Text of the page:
Tyler Cowen makes an important point:
Cutting $10 in spending for every $1 in tax increases would result in $9 in net tax reduction. That’s because lower spending today means lower taxes tomorrow, and limiting the future path of government spending does limit future taxes, as Milton Friedman, the late Nobel laureate and conservative icon, so clearly explained. Promising never to raise taxes, without reaching a deal on spending, really means a high and rising commitment to future taxes.
But where Tyler and I might disagree is over the scope for improving the cost-effectiveness of public services. It would be sheer madness, in my view, to turn down a $10 in cuts for $1 in tax increases deal, provided the cuts in question were real cuts. Most of the real-world proposals we’ve heard present far less favorable ratios, particularly when we exclude decreases in interest payments and savings generated from winding down our military presence in Iraq and Afghanistan. In the interim, it would be very useful indeed for public policy scholars to pay more attention to the design of public service delivery at all levels, with an eye towards lowering cost and improving quality.
It’s worth noting, however, that conservatives haven’t devoted nearly as much attention to public service delivery as is appropriate given their intellectual and political commitments. One reason could be pure cynicism, as Tyler suggests:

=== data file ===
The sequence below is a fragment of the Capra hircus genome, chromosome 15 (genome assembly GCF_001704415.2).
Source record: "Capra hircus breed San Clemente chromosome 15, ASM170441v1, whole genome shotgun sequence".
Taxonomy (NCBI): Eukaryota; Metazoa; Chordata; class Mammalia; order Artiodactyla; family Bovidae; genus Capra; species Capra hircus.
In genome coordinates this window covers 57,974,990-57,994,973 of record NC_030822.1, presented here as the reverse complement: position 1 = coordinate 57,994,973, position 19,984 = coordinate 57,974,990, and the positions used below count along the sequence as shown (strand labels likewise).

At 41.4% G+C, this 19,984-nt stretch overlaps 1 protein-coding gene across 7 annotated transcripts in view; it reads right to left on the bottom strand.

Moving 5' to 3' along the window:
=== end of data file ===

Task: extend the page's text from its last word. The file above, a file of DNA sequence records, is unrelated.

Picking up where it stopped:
The more cynical interpretation of the Republican candidates’ stance on taxes is that they are signaling loyalty to a cause, or simply marketing themselves to voters, rather than acting in good faith. It could be that candidates are more worried about having to publicly endorse tax increases than they are about the tax increases themselves. If that’s true, it is all the more reason to watch out for our pocketbooks; it means that the candidates are protecting themselves rather than the taxpayers.
That is, many Republicans (and conservatives) might actually think that tax increases are okay as long as someone else takes the blame for them. The key thing to do is to pass the buck. Chris Christie and Mitch Daniels represent exceptions to this very common approach.